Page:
Thursday, June 24, 2010

Tom's America: LAX, Part Two


Peter Medak's execrable 1999 horror movie, Species 2[1], concerns a spaceman who comes back to Earth and brings with him an unseen contagion that soon goes to work on changing the world around him. The alien in question mainly changes the world by making alive people not-alive, but I'm sure there's scope for more variety in such a premise; my secret expectation (or fear, depending on the specifics) is that I'll get back to New Zealand and somehow America will have followed me home. Light switches will flick down to turn on; pennies will exist; people will put the month before the day when writing down the date; those terrifying accordion-buses will roam New Zealand's streets like Hungry Hungry Caterpillars, and people will speak derisively of anyone who rides them, because riding the bus, why don't you just go lick a hobo's asshole?!


Sometimes the contagion I imagine myself carrying would be more irksome than anything else. I remain certain that when I get back to New Zealand, everyone will be tipping. I am not an American, and until I sit a test and marry an employer and become an American, I am going to bask in my right to say that tipping is a patronising affront to the very people beholden to it. And that while certainly I never(!)[2] make the choice to opt for Not Patronising those people by also Not Paying The Portion of Their Wage Their Employer Should be Covering (because that would be doubly patronising and also niggardly), the fact remains that on its best day, tipping is basically saying to someone, "Your employer and I have been talking, and he doesn't feel like paying you adequately, so here's a little sumpin sumpin seeings as I'm rolling in the benjis and all. Thirty percent? Oh, I'm touched that that should be so special to you; honestly, where I live we line our birdcages with thirty percent!" People all over America have weighed in on tipping for me, and there's something sweet and socially contractual and honor systemic about it, but really, I'd rather just eat somewhere where they know what minimum wage is (that is to say: an insult).


I have a very real fear that the deep vein of commercial smugness that I choose to dissociate with any notion I might have of Essential Americanism will be back in New Zealand waiting for me. That everyone in the country will "have me covered." That all slogans for all products will be Concise. Succinct. Smarmy. That the entire food industry of New Zealand will have discovered what American media have apparently known for some time now, which is that all food can be sold with warm lighting, a Dutch tilt, and a shot of the raw ingredients bouncing off a chopping board, splashing water as they go. Who knew it was so easy? America!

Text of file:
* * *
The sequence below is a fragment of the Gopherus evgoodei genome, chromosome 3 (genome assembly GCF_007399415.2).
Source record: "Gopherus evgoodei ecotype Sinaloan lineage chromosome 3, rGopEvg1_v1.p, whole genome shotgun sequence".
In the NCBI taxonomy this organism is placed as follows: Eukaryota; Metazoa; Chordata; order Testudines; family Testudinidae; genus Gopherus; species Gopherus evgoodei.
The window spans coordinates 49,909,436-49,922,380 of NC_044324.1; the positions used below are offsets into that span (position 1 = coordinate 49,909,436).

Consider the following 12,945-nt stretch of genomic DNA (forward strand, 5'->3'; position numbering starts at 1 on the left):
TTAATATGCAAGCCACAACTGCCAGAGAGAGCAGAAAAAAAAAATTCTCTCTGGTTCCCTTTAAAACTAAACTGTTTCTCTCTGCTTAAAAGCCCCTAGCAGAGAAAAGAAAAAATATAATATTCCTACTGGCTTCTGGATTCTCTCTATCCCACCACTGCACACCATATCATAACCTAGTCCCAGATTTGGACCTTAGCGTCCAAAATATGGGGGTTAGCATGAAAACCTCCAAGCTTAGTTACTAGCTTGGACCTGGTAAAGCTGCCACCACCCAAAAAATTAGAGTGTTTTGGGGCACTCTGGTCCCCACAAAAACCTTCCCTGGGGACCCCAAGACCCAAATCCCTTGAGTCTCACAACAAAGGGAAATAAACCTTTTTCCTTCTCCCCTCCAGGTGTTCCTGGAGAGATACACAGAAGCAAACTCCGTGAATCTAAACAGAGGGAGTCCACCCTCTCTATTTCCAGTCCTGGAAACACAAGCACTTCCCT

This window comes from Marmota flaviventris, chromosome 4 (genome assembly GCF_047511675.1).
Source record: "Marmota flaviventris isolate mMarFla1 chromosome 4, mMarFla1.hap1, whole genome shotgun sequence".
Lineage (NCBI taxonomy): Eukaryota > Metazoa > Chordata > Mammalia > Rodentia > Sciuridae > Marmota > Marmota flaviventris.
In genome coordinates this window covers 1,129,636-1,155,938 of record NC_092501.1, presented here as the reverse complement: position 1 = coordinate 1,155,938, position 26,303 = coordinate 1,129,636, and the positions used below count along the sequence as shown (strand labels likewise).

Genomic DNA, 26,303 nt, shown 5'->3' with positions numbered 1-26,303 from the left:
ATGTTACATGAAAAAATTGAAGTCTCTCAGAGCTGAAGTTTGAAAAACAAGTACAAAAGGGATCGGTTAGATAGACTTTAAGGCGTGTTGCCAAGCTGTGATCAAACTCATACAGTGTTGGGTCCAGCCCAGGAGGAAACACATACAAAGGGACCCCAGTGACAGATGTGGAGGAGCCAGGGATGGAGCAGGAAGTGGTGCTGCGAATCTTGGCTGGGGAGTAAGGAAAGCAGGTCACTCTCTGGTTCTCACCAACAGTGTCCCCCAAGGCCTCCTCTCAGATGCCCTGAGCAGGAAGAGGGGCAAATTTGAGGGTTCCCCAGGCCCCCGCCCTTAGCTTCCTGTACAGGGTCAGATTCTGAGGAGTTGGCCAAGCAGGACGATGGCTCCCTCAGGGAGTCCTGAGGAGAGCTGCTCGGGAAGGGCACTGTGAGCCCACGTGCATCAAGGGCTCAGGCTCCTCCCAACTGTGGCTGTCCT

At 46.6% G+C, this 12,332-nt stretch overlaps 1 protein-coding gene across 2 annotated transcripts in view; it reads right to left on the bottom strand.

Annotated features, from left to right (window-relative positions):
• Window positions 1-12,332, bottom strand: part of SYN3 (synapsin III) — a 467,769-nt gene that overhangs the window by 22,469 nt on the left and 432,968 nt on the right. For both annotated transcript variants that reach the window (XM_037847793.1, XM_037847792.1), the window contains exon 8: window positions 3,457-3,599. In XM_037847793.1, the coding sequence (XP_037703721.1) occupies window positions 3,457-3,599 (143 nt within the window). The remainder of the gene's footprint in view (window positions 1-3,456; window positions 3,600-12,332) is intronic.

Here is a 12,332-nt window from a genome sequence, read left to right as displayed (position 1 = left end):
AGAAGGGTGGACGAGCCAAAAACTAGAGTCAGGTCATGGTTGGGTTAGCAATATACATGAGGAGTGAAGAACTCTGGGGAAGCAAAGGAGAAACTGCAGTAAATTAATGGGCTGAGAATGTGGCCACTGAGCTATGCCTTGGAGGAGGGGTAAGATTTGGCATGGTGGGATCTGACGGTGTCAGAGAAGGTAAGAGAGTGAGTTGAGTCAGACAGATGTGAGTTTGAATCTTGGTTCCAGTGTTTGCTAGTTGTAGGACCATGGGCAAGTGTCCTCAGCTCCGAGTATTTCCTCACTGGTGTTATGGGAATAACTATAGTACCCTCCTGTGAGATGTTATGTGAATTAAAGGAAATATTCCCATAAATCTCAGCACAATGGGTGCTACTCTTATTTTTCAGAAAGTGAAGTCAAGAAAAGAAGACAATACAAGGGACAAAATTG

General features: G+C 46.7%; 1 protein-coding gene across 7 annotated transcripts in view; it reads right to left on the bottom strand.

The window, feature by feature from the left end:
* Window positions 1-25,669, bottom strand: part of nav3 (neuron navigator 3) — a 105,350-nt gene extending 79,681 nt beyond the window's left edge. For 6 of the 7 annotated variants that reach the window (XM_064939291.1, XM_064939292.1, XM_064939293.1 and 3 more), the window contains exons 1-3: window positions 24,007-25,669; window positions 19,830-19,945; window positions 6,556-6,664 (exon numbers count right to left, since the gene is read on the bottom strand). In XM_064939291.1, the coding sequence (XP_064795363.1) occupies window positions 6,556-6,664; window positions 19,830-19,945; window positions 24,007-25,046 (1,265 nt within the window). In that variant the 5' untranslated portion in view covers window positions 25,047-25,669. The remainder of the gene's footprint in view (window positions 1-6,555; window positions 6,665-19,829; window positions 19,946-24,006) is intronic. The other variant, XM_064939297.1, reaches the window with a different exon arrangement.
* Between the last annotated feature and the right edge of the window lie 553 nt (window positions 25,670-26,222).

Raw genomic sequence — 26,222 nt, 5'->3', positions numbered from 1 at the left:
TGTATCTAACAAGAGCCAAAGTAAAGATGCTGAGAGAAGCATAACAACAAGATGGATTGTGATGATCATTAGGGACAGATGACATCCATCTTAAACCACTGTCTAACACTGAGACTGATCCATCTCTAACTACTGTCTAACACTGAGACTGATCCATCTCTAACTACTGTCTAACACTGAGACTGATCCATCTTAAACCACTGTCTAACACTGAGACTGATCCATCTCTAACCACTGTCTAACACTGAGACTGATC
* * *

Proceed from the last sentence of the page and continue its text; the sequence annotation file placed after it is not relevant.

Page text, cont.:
And I suppose if that smugness were to follow me home, the bizarre and unexpected decrepitude propping it with rickety scaffolding might as well come too. The run-down faded glamor of even the nicest areas, where everything's either Just Opened and absurdly new and flashy or Going Out Of Business Everything Must Go and closing up shop even before you walk in the door. The moneylenders in every temple, souvenir stands and chilly-bins of $1 water and desperate ticket-barkers anywhere people might conceivably like to be. The huge, massive, totally unavoidable homelessness every single where you go, brushing past the quietly heartbreaking hordes to dine in places where they have valets to move your cars five feet and everything in the restroom is motion-activated (seriously, America, how clean do you think you are, and how dirty do you think everyone around you is?). When homelessness is so widespread that the homed are pastiching the mannerisms of the homeless in order to rustle up beer money, maybe it's time to start taking stock of your priorities.